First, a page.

Does restrictive practice have a place in schools?
Restrictive practice is defined as the use of physical restraint and/or segregation to manage or control behaviour in people with a disability.
Disability education advocates are concerned about the regulation and transparency of its use in Tasmanian schools.
Tasmania’s Education Department does not have a public policy on the use of restrictive practice available on its website or on request, however a spokesperson said the department has ‘clear legal guidelines’ incorporated in education policy.
The state’s health department does have a restrictive practices policy, available online.
Tasmanian Disability Education Reform Lobby founder Kristen Desmond said there was no mention of restrictive practice policy in the Education Act 2016, and the Disability Services Act 2011 did not explicitly mention schools.
“Parents should at the very least understand what the Education Department considers acceptable in relation to physical restraint and seclusion of students in Tasmanian schools,” she said.
“We know that physical restraint and seclusion of students with disability does occur in Tasmanian schools and TDERL is extremely concerned that there are no publicly facing documents that set out the guidelines that schools have been given in relation to these practices.”
An Education Department spokesman said “employees must not engage in conduct that could physically harm a student”.
“The Education Department has clear legal guidelines in place around physical restraint, outlining what constitutes physical restraint in order to protect students and staff,” the spokesman said.
A report published in October 2017 surveyed 46 Tasmanian parents and teachers of students with a disability, and found more than 70 per cent of respondents had experienced the use of restrictive practices in Tasmanian schools.
However University of Tasmania inclusive education lecturer Dr Chris Rayner said the report had “a different idea of what restrictive practices were” compared to the Tasmanian health department’s policy.
He said the use of restrictive practice sits in a necessarily grey area, with the highly complex needs of individual students not always best managed by rigorous legal definitions, although there were practices that were “clearly illegal”.
“The complaint is often that it’s too grey, it’s too abstract, and that is a fair criticism,” Dr Rayner said.
“But at the same time it’s meant to be grey so that’s what actually contextually appropriate can be worked out in negotiations between parents, cares and educators, and between the the student or child itself.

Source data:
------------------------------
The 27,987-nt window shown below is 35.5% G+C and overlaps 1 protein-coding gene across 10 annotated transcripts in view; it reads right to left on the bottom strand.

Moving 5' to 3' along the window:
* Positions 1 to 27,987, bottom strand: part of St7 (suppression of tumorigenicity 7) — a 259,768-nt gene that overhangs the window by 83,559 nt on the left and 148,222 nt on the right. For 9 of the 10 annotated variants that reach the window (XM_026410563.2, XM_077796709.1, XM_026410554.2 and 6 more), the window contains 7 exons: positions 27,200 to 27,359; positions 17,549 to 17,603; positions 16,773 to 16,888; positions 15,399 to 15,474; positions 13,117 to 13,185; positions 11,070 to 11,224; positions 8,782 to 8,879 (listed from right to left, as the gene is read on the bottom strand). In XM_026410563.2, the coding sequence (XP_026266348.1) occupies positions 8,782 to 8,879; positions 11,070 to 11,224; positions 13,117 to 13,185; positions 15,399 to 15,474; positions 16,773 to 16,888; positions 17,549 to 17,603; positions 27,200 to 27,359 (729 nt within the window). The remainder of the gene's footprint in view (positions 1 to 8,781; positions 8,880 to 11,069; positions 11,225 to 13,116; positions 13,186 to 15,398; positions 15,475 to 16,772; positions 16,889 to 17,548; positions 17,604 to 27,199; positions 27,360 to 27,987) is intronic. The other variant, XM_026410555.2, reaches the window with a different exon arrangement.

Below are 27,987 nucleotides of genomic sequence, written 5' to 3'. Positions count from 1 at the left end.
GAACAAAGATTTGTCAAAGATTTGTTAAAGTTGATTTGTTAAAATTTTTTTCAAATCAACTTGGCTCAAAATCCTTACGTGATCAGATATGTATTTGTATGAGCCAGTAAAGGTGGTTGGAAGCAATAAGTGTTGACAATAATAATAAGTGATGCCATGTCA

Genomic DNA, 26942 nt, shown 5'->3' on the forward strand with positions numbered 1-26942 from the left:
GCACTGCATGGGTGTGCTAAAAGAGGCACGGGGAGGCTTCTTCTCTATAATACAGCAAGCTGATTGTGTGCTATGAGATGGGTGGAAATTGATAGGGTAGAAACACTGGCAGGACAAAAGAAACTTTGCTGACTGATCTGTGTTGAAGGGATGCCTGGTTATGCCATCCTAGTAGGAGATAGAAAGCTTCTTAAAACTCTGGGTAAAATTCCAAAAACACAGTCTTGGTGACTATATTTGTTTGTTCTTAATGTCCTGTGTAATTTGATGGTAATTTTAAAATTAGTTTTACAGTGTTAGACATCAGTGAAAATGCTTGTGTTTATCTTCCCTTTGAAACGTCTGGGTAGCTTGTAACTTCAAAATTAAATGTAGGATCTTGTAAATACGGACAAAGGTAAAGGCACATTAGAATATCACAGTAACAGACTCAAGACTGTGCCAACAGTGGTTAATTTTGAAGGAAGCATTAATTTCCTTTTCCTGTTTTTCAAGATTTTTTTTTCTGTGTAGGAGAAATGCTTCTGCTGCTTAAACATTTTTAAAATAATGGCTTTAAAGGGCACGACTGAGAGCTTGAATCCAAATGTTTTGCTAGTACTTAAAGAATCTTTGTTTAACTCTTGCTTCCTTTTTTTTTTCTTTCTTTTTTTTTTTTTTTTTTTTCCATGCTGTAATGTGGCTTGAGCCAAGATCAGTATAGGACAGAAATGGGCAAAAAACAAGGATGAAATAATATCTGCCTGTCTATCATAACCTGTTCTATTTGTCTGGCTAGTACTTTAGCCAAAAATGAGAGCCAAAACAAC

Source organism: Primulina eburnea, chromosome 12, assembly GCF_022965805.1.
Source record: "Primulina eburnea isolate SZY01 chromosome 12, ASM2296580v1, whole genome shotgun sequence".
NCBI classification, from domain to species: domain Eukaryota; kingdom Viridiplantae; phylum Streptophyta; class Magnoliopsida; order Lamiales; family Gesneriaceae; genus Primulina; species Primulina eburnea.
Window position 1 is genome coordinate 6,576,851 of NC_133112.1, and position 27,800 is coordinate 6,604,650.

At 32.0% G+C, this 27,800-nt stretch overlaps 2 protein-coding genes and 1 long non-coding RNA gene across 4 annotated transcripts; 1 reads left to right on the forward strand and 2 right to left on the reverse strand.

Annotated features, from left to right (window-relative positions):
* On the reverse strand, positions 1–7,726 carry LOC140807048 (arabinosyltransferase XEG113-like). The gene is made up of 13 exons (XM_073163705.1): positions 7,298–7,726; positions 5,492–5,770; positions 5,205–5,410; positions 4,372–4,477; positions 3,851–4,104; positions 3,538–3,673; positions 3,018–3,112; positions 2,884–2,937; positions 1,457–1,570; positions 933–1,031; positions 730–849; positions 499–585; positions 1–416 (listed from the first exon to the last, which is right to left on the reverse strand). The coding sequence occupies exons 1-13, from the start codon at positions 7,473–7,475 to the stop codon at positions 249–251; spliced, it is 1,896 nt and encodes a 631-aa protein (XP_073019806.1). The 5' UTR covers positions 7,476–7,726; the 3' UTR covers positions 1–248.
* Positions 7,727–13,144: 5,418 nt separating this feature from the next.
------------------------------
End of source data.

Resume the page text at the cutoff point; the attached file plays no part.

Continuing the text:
“That level of greyness if you like in the disability standards perhaps in the interpretation of ‘what is a restrictive practice’, I think is important.
“In one context for one person, what might be considered restrictive and unnecessary, and against the wellbeing of one person … might in another context be quite justifiable and quite good for that person.”
The complaint is often that it’s too grey, it’s too abstract, and that is a fair criticism.Dr Chris Rayner
Dr Rayner suggested a better term for restrictive practice was ‘reasonable adjustment’, with teachers, parents and carers able to discuss what was a reasonable adjustment to manage behaviour or learning challenges for students with a disability.
Reasonable adjustment versus unreasonable presented a better picture of how teachers and professionals can navigate the grey areas, Dr Rayner said.
The Australian Law Reform Commission released a discussion paper in May 2014 that noted ‘significant concerns’ had been raised about the use of restrictive practices in Australia, with regulation primarily at a state level creating a patchwork of requirements.
Ms Desmond said the lobby was concerned training was provided to mainstream Tasmanian state schools around the use of physical restraint practices, and that incidents of restrictive practice were not being reported publicly or to the parents of children involved.
She said the use of restrictive practice could traumatise and discourage children from attending school, corrupting the focus of inclusive education.
“Schools are provided with formal training as deemed necessary, including training in positive handling and risk-reduction, with a support team providing additional access to training where this is considered appropriate,” the Education Department spokesman said.